FIG. 3 is a rear elevational view of the sighting assembly shown in FIGS. 1 and 2, showing the staff in a lowered position and illustrating a sight picture provided when viewing the sighting assembly along a sighting direction in order to aim the handgun at a target (not shown);

FIG. 4 is a plan view of the proximal sight of the sighting assembly shown in FIGS. 1-3, showing a shiftable sight element of the proximal sight slidably mounted on the staff;

FIG. 5 is a fragmentary side elevational view of the proximal sight shown in FIGS. 1-4, showing a threaded insert removed from the remainder of the proximal sight;

FIG. 6 is a sectional view of the sighting system taken substantially along line 6-6 of FIG. 5, showing a windage platform and a sight base of the proximal sight being attached to one another by a windage screw;

FIG. 7 is an exploded perspective view of a distal sight of the sighting assembly shown in FIGS. 1-6, showing a threaded insert removed from the remainder of the distal sight;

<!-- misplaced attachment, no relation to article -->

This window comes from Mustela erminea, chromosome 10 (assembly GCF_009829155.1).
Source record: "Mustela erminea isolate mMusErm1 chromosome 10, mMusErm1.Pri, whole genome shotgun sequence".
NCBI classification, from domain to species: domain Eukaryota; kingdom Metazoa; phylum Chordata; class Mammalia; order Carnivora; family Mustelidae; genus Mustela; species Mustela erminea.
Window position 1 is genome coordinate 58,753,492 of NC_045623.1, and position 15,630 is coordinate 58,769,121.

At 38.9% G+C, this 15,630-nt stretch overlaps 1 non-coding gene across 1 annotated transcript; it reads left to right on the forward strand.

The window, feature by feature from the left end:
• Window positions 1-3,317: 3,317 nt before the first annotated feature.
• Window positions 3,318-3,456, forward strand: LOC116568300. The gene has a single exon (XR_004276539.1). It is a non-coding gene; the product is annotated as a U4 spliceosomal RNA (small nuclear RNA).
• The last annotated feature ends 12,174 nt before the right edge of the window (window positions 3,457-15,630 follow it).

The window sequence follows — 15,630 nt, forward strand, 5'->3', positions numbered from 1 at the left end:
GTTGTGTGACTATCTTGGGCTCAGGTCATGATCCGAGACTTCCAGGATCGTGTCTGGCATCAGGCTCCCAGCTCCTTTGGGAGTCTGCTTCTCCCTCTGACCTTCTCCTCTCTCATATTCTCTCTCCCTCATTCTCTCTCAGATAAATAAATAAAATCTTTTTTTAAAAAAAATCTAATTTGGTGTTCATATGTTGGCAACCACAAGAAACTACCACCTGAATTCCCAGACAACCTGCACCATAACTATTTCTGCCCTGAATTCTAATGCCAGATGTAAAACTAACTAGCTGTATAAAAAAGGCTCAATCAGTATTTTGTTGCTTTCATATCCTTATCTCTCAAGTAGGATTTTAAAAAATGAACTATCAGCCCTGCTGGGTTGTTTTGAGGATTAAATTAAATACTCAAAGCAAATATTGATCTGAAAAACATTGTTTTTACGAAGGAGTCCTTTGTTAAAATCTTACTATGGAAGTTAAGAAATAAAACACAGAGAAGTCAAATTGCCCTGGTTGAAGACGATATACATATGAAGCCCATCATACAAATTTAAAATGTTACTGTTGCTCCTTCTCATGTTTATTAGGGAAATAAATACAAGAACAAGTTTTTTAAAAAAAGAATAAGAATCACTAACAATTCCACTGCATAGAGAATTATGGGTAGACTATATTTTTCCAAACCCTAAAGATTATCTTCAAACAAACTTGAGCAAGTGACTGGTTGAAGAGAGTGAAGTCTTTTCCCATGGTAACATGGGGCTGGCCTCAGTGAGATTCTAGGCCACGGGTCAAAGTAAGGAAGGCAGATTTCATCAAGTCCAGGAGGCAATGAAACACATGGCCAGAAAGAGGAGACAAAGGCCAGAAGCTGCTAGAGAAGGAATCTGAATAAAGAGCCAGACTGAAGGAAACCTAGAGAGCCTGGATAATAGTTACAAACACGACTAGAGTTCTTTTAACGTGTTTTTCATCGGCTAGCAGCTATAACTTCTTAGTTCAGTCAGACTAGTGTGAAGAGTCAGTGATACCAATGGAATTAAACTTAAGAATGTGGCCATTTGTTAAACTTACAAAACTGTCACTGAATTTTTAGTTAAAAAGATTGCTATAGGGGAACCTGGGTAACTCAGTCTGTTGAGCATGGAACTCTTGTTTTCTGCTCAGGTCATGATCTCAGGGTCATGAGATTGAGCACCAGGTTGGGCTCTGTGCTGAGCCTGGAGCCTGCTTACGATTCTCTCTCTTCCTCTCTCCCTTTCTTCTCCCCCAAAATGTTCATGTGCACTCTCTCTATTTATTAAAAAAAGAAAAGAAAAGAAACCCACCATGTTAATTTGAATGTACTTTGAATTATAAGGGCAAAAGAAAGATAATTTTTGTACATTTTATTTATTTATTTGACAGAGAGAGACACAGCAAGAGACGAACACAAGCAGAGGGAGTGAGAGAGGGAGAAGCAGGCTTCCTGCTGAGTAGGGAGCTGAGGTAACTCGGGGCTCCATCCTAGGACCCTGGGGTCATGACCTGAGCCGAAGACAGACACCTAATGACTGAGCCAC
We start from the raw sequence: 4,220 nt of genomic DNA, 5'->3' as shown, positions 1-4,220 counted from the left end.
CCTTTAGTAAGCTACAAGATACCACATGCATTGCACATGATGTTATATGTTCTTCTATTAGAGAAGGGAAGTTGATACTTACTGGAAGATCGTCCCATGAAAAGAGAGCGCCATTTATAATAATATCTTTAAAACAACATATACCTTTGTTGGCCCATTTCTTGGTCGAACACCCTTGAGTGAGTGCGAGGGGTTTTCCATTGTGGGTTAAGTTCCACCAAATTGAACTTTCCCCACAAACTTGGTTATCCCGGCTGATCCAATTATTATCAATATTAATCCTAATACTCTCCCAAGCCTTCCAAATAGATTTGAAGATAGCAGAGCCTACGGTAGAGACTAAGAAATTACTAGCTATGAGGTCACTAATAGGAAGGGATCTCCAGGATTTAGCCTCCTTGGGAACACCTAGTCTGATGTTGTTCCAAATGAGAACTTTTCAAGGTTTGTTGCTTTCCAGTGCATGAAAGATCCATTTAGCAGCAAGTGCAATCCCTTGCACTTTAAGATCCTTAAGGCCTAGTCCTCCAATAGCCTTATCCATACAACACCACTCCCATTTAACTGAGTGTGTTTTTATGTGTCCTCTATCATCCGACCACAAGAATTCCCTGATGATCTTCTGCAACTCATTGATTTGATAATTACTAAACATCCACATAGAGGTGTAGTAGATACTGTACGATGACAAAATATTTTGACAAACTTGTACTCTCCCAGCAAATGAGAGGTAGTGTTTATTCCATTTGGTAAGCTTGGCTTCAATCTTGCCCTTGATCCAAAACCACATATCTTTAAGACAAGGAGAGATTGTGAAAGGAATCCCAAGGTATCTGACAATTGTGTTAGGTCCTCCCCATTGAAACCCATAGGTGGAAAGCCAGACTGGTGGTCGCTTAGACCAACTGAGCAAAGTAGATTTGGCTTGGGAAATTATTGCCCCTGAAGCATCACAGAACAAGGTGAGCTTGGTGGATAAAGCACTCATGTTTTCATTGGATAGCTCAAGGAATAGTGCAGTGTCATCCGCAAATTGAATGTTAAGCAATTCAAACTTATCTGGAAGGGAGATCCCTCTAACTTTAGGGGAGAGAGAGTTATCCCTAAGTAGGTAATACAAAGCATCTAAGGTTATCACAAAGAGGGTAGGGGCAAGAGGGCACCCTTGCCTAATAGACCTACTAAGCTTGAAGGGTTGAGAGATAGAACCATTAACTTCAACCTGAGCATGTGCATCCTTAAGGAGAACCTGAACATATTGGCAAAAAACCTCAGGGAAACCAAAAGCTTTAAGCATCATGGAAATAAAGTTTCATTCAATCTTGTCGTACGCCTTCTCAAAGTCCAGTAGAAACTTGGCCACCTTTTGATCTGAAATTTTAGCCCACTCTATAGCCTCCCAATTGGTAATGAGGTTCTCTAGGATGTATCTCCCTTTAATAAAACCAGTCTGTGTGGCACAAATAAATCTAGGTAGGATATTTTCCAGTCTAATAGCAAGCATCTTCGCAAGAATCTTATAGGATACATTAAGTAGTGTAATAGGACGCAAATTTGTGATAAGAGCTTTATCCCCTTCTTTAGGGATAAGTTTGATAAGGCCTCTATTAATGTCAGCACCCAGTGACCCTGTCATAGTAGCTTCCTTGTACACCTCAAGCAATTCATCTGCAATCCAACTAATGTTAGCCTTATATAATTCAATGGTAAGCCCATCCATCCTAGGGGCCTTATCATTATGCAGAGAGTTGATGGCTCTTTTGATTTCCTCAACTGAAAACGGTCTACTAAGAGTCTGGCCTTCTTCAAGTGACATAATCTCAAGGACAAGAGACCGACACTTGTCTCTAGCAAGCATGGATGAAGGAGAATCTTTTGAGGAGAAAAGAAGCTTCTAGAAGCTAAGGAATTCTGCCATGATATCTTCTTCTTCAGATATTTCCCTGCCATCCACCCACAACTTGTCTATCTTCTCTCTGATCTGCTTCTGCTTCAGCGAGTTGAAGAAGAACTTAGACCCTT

FIG. 8 is a rear perspective view of a sighting assembly constructed in accordance with a second embodiment of the present invention and shown mounted on a semiautomatic handgun;

FIG. 9 is a rear elevational view of the sighting assembly shown in FIG. 8, showing a sight picture provided when viewing the sighting assembly along a sighting direction in order to aim the handgun at a target (not shown);

FIG. 10 is a side elevational view of a sighting assembly constructed in accordance with a third embodiment of the present invention and shown mounted on the barrel of a rifle (illustrated schematically);

FIG. 11 is a rear elevational view of a sighting assembly constructed in accordance with a fourth embodiment of the present invention and shown mounted on a handgun (shown in fragmentary) and illustrating a sight picture provided when viewing the sighting assembly along a sighting direction in order to aim the handgun at a target (not shown);